The U.S. Military Academy at West Point is investigating an annual pillow fight at the school that turned bloody and left 30 cadets injured, most of them with concussions.
The school’s superintendent says appropriate action will be taken once an investigation by military police is concluded.
The pillow fight is an annual tradition stretching back more than a century and is intended to build class spirit among incoming first year students known as plebes. Held in the school’s main courtyard it comes at the end of a summer training period before the plebes enter the academic year.
The pillow fight held on August 20 resulted in 24 cadets suffering concussions and others suffering injuries including a broken nose, a dislocated shoulder and a broken cheekbone. The New York Times first reported the violence at this year’s fight. Sources told the Times that some cadets had placed helmets inside the pillowcases used in the fight.
Video posted on social media shows hundreds of cadets pouring into the courtyard striking each other with pillows for an extended period of time.
In a statement, the school's superintendent Lt. Gen. Robert L. Caslen Jr. said spirit events like the pillow fight are held "in order to build esprit de corps among their class, especially following their tough first summer."
"While these spirit events do occur, we never condone any activity that results in intentional harm to a teammate. Although the vast majority of the class appears to have maintained the spirit of the event; it is apparent that a few did not," Caslen said.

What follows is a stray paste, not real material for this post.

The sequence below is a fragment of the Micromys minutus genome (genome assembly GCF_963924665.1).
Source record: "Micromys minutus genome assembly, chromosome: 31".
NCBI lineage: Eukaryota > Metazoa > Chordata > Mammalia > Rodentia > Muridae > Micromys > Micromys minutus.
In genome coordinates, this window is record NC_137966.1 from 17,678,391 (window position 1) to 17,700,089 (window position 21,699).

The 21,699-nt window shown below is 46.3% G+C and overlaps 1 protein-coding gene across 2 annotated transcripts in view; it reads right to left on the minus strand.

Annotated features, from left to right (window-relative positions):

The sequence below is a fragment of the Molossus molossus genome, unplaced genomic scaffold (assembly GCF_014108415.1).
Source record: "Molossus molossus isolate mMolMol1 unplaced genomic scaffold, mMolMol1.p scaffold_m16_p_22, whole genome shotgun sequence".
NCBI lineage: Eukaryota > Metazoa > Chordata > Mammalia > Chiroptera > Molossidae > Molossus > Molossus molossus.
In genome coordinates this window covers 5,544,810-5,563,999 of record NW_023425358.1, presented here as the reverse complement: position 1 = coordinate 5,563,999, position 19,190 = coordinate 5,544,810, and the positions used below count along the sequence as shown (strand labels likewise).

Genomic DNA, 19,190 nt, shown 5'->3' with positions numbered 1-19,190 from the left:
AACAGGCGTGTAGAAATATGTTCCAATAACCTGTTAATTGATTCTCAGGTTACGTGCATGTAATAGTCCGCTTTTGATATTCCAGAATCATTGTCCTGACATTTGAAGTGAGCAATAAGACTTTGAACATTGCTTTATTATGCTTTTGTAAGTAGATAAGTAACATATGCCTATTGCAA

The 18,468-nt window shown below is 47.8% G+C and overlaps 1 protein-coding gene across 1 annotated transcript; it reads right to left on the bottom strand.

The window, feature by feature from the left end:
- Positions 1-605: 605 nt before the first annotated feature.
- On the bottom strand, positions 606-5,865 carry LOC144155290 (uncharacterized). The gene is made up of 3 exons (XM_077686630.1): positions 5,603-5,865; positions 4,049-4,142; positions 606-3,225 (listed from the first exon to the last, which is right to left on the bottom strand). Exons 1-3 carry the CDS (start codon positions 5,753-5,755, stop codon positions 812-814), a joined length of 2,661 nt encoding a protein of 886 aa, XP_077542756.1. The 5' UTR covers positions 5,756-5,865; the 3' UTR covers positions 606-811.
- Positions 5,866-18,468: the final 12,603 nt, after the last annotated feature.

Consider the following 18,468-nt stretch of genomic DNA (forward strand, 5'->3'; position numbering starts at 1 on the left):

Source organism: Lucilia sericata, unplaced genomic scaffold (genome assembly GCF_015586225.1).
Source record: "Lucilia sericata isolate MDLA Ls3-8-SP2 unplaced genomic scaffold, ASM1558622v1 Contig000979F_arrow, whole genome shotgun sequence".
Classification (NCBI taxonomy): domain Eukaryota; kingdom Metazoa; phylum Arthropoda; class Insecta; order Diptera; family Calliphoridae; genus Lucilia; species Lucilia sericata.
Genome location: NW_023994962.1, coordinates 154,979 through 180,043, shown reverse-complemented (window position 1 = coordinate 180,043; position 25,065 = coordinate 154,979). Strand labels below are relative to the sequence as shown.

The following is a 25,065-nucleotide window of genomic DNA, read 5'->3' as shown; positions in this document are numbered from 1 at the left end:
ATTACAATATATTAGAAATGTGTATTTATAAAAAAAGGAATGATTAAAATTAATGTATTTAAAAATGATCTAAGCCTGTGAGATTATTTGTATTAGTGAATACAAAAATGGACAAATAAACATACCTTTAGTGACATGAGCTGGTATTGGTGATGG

"A military police investigation that began the night of the incident is ongoing," he said. "I assure you that the chain of command will take appropriate action when the investigation is complete."
Caslen said that 30 cadets were evaluated by medical personnel.
"Specifically, 24 cadets were diagnosed with concussions, none of them severe," he said. "Other injuries sustained included a broken nose, a dislocated shoulder, and a hairline fracture of a cheekbone for one of the concussed cadets."
He said that four other cadets were also evaluated by medicate personnel and were released with no injuries.
"No cadets left the Academy because of their injuries," Caslen said. "All cadets have been returned to duty."
Medical personnel will follow up with the injured cadets "including following established evidence-based concussion care protocols. In addition, the chain of command and medical professionals will continue follow-up with these cadets to address any negative impact on their performance or experience as a cadet."
"I take full responsibility for all actions that occur here at West Point to include the event on August 20, 2015," Caslen said. "We remain committed to the development of leaders of character. We will continue our investigation, ensure accountability, and reinforce with the Corps that we must all take care of our teammates."